Sunday 14 September 2014

Ebola

Some facts and reflections on Ebola from a French newspaper, Libération, picked up at Charles de Gaulle Airport, Paris, earlier this day. 

More than 2000 deaths and 5000 affected in the space of a few months.

A disease with a 90% mortality rate, the Ebola virus was discovered and identified in 1976 by the Belgian microbiologist Peter Piot, now 65. Piot notes that, especially in a poor country, the hospital that receives the first victims becomes the first means of propagation. At least for now, Ebola is a disease of poor countries with poor sanitation and health facilities, all of which facilitate contagion. It is not by chance that the countries most affected, Liberia and Sierra Leone, are also countries that have been badly affected by civil wars. - Maria Malagardis, “Ebola, une plaie ouverte en Afrique,” Libération (samedi et dimanche, 13-14 septembre 2014) 2-3.

War and disease: two scourges of humanity. But war is at least caused by coldly rational factors and decisions – territory, ego, power, money, religion – whereas in the case of epidemics, an irrational factor enters: fears and the resurgence of ancestral beliefs. Diseases like Ebola demand to be fought therefore also on this front. But also on the front of humanitarian aid and medicine. Remedies exist, even if vaccines are still being developed. - Alexandra Schwartzbrod, “Éditorial: Fantasmes,” ibid. 2.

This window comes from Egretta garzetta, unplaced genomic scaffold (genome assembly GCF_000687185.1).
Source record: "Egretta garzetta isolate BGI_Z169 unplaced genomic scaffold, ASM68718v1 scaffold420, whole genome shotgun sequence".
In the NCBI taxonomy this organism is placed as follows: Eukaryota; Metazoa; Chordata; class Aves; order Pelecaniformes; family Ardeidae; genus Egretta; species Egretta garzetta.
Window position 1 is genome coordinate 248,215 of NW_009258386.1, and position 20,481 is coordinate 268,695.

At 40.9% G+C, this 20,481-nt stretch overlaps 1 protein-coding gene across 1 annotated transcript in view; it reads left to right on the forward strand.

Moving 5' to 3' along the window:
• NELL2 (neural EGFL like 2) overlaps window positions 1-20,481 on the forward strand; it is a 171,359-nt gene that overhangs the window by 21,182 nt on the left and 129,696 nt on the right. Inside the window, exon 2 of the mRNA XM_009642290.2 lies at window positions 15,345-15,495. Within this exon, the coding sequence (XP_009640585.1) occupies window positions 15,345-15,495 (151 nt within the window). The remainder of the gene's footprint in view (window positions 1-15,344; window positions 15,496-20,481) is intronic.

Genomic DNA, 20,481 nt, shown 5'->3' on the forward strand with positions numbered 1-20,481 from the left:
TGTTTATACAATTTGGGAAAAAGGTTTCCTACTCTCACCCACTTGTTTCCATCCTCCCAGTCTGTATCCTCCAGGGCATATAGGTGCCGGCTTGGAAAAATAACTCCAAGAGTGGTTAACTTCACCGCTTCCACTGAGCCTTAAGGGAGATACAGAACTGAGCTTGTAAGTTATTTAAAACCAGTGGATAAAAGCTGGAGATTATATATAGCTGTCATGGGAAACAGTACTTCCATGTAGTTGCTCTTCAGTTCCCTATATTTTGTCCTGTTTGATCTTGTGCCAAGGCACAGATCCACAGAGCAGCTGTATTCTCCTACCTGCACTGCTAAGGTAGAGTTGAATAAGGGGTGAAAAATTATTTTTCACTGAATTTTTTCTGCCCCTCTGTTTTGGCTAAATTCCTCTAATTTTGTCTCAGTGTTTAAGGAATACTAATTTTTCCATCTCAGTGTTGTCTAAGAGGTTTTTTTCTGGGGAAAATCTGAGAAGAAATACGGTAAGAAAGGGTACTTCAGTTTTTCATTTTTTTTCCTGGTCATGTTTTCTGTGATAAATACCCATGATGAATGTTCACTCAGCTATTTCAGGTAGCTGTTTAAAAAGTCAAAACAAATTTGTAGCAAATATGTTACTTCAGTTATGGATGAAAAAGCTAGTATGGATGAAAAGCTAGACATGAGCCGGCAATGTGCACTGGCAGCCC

In their work in the countries affected by the Ebola virus, NGOs are now usually accompanied by anthropologists. In 2000, Barry Hewlett of the Washington State University, Vancouver, was the first anthropologist to be confronted with Ebola in Uganda. Hewlett says that Africa has its own ways of facing epidemics. Humanitarian workers need to know and respect this, so as to make use of them and at times know how to respectfully get around them, such as the funeral custom of washing bodies and touching and embracing them. The famous anthropologist recommends that anthropologists accompany humanitarian aid missions to countries affected by epidemics. He also says that aid workers must by now know to expect resistance from the local people. But he was shocked to read that aid workers were surprised by people’s hostility. As for quarantines, people easily give in to fears and rumours when faced with impenetrable barriers and walls which make it impossible to know what is going on inside. He has a simple suggestion: simple enclosures that are transparent. - Barry Hewlett interviewed by Fabrice Rousselot, “’Africa a sa facon de faire face aux épidémies,’” ibid. 6.


In the meantime, our Salesian confreres in Liberia bravely stay on, taking care of the more than 200 orphans entrusted to them by a beleaguered government, children who have lost their parents to the dreadful disease.

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